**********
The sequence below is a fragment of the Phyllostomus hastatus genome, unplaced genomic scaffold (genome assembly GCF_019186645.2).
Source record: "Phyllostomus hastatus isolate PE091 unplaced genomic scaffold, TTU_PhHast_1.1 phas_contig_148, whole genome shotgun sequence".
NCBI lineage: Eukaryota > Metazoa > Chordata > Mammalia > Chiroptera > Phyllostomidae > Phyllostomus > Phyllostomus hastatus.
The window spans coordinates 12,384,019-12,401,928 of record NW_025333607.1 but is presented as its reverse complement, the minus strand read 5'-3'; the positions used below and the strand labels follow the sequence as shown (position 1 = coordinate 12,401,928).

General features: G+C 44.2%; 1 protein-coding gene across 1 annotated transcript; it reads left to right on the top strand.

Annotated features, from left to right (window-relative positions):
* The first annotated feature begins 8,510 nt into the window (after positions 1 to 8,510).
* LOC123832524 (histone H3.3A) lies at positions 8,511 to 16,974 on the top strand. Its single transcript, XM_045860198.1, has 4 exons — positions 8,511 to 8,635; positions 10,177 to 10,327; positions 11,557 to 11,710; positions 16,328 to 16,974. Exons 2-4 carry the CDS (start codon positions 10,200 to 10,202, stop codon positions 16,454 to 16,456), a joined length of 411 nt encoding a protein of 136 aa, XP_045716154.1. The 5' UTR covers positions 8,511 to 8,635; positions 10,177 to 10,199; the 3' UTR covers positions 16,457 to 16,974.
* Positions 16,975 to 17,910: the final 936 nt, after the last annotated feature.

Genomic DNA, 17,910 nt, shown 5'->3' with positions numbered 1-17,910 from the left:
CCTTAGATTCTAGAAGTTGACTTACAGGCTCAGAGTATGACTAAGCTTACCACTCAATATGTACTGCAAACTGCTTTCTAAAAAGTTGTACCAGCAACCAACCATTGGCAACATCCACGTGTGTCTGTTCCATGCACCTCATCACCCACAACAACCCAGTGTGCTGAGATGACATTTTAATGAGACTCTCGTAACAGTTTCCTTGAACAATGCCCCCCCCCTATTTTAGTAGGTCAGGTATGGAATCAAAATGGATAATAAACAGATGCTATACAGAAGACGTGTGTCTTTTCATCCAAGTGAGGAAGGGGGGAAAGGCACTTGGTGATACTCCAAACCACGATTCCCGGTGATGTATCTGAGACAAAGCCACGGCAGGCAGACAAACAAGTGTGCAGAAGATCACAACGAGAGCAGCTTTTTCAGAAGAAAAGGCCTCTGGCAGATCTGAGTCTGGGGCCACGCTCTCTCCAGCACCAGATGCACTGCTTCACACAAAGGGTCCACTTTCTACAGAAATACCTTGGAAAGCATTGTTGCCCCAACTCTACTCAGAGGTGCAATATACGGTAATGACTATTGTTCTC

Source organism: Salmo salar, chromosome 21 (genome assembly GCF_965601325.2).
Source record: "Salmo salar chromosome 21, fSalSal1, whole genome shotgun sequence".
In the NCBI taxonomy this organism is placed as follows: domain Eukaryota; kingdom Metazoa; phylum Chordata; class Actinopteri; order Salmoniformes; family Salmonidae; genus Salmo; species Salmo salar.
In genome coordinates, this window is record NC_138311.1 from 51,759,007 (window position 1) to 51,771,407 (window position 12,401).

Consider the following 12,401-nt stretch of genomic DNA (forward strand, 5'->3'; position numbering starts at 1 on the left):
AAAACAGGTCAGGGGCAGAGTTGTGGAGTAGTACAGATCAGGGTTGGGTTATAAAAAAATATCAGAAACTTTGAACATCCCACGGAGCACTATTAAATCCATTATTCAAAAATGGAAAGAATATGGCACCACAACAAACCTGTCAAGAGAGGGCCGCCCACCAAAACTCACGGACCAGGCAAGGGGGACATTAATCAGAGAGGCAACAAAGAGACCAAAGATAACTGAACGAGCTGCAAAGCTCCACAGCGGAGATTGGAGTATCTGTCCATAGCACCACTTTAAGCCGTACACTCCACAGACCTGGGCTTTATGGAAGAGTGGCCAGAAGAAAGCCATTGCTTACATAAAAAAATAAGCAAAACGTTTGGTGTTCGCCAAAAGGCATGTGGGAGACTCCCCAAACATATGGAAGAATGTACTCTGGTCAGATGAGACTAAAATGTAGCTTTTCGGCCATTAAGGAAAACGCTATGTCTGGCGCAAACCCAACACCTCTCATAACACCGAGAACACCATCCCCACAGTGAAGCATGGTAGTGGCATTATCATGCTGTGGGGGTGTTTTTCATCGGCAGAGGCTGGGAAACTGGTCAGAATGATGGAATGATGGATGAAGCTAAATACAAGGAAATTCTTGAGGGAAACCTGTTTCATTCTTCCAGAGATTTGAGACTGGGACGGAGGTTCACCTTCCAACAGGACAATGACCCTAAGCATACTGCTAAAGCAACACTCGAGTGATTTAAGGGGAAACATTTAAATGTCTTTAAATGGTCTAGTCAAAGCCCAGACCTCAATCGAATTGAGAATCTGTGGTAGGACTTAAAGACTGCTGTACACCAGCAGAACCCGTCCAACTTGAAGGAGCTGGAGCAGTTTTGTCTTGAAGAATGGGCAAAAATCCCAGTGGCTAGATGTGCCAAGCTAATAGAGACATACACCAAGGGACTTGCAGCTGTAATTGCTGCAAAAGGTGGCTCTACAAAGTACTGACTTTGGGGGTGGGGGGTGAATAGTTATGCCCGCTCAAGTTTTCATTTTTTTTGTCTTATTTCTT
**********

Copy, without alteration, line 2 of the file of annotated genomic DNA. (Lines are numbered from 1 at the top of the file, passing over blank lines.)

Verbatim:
Source record: "Phyllostomus hastatus isolate PE091 unplaced genomic scaffold, TTU_PhHast_1.1 phas_contig_148, whole genome shotgun sequence".